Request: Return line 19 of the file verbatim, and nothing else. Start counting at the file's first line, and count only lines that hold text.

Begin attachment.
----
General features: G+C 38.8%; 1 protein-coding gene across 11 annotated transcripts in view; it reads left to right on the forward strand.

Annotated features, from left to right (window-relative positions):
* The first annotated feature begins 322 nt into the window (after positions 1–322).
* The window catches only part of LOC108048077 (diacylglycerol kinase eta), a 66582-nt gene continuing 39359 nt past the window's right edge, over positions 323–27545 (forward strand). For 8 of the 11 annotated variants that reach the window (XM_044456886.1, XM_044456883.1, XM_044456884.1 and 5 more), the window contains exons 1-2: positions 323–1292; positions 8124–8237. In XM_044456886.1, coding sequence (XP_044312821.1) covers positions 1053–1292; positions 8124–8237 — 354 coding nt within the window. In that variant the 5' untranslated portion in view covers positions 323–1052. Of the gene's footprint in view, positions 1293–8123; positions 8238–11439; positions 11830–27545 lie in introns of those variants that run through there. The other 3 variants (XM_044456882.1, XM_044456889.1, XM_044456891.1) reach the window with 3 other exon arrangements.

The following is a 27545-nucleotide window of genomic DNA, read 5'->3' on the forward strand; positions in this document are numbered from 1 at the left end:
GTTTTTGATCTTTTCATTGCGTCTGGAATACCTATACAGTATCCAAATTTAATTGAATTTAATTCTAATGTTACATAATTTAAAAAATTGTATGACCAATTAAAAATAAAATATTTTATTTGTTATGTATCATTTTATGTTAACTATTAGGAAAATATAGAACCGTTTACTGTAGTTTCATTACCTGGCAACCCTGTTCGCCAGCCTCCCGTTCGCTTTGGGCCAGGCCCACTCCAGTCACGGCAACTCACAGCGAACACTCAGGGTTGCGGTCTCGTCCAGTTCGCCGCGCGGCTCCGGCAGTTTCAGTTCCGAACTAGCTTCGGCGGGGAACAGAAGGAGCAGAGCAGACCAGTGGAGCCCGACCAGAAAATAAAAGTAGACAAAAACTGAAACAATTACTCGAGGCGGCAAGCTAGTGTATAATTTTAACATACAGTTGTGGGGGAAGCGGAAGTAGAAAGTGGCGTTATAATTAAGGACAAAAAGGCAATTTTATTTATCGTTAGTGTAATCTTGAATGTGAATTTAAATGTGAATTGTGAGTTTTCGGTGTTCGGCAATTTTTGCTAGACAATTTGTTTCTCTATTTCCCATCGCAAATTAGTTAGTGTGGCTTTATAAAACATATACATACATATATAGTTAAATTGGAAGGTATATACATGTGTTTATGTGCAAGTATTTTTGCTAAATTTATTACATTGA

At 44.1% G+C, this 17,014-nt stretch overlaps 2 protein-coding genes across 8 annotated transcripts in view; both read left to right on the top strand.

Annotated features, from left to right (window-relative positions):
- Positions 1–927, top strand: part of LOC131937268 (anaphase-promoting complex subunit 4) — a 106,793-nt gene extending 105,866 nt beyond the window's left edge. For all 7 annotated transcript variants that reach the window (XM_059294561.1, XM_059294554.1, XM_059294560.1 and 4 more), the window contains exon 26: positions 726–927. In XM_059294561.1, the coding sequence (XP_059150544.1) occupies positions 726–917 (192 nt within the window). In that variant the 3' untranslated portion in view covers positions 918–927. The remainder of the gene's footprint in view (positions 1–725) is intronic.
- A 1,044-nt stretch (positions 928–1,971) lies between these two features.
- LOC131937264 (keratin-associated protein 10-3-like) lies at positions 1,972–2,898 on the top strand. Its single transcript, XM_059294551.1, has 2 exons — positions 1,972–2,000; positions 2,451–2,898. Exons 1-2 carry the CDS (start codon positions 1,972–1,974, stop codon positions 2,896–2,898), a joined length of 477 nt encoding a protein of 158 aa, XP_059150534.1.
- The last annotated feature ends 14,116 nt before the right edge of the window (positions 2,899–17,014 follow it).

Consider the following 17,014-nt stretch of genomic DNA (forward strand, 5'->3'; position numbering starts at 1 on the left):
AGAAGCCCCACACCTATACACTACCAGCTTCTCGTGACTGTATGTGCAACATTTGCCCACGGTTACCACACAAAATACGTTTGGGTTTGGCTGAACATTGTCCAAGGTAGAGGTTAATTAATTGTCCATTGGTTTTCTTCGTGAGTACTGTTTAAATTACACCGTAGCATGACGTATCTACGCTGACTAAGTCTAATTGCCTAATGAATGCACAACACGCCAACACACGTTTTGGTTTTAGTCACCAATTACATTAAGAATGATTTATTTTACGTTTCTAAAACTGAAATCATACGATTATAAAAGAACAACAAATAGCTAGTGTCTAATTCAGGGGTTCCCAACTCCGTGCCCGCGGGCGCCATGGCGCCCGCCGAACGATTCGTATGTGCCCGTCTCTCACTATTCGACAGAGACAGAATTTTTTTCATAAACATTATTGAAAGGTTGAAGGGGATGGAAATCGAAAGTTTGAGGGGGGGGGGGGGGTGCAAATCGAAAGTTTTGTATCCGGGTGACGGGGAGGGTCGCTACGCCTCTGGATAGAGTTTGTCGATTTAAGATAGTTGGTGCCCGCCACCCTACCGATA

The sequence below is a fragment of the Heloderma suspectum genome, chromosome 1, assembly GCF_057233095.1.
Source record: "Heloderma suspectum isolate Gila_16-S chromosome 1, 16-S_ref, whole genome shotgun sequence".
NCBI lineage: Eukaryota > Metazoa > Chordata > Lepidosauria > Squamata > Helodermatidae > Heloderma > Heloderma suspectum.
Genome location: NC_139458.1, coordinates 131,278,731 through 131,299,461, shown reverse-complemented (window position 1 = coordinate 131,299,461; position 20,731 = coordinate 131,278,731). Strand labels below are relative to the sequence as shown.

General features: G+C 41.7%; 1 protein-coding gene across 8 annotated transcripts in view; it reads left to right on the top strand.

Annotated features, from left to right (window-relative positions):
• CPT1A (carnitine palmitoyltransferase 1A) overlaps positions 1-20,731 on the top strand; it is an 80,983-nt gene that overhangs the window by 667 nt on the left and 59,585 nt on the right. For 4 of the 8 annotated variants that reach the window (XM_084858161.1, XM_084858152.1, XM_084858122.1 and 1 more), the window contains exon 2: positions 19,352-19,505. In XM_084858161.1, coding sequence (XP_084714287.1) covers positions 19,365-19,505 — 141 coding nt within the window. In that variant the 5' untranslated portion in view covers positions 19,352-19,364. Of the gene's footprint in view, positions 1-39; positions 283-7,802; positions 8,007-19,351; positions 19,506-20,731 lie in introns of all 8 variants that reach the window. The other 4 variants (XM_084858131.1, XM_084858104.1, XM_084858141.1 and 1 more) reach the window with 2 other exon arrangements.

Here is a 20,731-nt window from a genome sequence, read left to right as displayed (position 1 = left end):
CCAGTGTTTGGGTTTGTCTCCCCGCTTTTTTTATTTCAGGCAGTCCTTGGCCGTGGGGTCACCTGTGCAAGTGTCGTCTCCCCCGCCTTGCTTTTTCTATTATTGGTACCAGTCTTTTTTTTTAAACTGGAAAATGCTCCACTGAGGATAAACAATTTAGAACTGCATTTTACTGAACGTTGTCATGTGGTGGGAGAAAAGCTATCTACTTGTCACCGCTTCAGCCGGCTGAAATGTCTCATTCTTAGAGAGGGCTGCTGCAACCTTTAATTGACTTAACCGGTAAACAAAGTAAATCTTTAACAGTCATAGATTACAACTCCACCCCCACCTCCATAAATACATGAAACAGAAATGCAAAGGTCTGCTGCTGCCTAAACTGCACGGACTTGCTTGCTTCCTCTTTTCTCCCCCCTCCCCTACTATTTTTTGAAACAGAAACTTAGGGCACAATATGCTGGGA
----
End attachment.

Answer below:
General features: G+C 41.7%; 1 protein-coding gene across 8 annotated transcripts in view; it reads left to right on the top strand.